By Nick Sousanis, Columbia University
Thursday, May 29th, Young Research Library
Noon – 1PM Presentation and Discussion; 1 – 2PM Hands-on comics-making exercise
Nick Sousanis, an interdisciplinary doctoral candidate at Teachers College, Columbia University will discuss his dissertation. The first undertaken entirely in comic book format, it argues through its very form for the importance of visual thinking in teaching and learning. This visual-verbal work expands the possibilities for engaging comics within academia while ultimately challenging and reimagining what scholarship can be.
In the first hour, Sousanis will delve into the distinct ways that comics present meaning and engage the audience in a comics-making exercise, showcase extensive visuals from the dissertation, and take questions from the audience. Following that, Sousanis will take attendees through a comics-making exercise, putting theory into practice and demonstrating how the spatial interplay of image and text in comics is a powerful tool for complex, multi-layered thought. This hands-on endeavor complements the larger discussion and is intended to generate ideas around incorporating visual thinking and other modes into attendees’ own research and representation methods.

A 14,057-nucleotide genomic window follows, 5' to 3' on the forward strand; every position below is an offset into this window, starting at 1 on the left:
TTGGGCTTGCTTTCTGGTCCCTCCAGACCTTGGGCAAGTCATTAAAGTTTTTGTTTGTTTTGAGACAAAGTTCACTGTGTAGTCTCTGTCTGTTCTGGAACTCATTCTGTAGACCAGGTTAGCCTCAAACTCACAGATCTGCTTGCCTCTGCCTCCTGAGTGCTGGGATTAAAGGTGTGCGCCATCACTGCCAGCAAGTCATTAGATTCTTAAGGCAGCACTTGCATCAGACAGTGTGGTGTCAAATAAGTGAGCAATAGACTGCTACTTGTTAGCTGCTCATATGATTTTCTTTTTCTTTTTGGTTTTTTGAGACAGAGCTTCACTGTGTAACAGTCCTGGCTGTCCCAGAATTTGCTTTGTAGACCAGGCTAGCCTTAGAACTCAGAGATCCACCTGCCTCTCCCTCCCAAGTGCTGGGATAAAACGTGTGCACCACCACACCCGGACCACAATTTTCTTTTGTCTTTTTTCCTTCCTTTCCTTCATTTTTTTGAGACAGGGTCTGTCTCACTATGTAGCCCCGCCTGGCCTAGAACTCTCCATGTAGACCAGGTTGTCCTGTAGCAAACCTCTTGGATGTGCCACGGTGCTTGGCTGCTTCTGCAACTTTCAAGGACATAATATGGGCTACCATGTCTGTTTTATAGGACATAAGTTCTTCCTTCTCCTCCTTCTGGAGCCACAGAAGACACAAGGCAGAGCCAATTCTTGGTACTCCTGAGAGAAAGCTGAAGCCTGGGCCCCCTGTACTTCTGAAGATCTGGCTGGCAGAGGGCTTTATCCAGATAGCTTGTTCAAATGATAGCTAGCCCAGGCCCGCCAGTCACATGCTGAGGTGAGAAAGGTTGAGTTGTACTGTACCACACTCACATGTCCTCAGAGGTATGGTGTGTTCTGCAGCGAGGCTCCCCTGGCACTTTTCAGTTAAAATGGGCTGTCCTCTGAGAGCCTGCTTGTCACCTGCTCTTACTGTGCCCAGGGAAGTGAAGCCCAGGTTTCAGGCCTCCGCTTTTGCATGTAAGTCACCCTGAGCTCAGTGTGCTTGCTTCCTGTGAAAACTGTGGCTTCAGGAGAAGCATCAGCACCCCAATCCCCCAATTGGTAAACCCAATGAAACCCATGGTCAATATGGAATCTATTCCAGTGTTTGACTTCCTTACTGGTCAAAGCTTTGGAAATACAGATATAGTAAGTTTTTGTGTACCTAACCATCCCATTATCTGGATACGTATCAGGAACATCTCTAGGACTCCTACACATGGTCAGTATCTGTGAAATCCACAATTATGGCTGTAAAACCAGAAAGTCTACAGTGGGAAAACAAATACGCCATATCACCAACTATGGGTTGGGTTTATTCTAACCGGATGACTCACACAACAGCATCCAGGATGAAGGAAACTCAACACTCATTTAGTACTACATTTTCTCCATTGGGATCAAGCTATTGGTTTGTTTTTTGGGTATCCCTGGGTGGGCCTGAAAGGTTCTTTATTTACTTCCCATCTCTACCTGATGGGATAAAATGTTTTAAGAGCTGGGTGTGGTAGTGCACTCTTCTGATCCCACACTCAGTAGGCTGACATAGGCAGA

Nick Sousanis cultivates his creative practice at the intersection of image and text as a doctoral candidate at Teachers College, Columbia University. He is writing and drawing his dissertation entirely in comic book form – the first of its kind. Before coming to NYC, he was immersed in Detroit’s thriving arts community, where he co-founded the arts and cultural web-mag www.thedetroiter.com; served as the founding director of the University of Michigan’s Work:Detroit exhibition space, and became the biographer of legendary Detroit artist Charles McGee. His comics have been infiltrating the academic realm through numerous publications and he furthers his advocacy for the medium as a powerful tool for thought in the comics course he developed for educators at Teachers College. Excerpts from the dissertation and his other comics.
Image from Nick Sousanis’ dissertation